The only reliable way of ensuring that your property is distributed in accordance with your wishes after your death is to make a will. Where no valid will is left, an estate is distributed by the intestacy rules so friends, charities and relatives may be left with nothing.
It is particularly important to make a will if you are not married or in a registered civil partnership. This is because the law does not automatically recognise cohabitants (partners who live together) as having the same rights as husbands, wives and civil partners. As a result, even if you’ve lived together for many years, your cohabitant may be left with nothing if you have not made a will.
A will is also essential where you have children. A will allows you to appoint guardians who will care for your children as well as trustees who will handle the money that you leave them.
A properly constructed will ensures that:
- Your wishes are carried out as you intended
- There is no room for misunderstanding or dispute
- Your spouse and children are provided for properly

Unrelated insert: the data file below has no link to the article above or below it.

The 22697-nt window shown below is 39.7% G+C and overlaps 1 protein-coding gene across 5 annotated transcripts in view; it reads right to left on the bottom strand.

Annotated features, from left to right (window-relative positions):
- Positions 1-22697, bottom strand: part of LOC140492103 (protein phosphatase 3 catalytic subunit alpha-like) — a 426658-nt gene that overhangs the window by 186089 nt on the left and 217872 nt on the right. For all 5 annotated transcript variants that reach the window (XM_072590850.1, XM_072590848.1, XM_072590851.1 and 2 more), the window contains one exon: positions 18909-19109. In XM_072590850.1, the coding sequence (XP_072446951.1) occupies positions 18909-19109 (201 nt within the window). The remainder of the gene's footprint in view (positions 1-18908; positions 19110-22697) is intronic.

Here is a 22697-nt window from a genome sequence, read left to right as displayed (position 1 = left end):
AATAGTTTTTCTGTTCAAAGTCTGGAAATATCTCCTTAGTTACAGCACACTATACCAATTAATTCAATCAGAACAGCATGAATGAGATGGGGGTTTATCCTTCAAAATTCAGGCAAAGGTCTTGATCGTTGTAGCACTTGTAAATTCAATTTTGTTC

- Children under the age of 18 have guardians appointed to look after their interests until adulthood
- Your preferred funeral arrangements are clearly stated
- There is an opportunity to minimise tax liability
- You have the opportunity of selecting the executors of your estate
- The estate is wound up in as short a time as possible
Once you have had a will drawn up, some changes to your circumstances – for example, marriage, civil partnership, separation or divorce – can make all or part of that will invalid or inadequate. This means that you must review your will regularly, to reflect any major life changes. We can advise you of changes that may be necessary to update your will.
Once your wills have been signed and witnessed, we will store the wills at our offices securely and confidentially free of charge.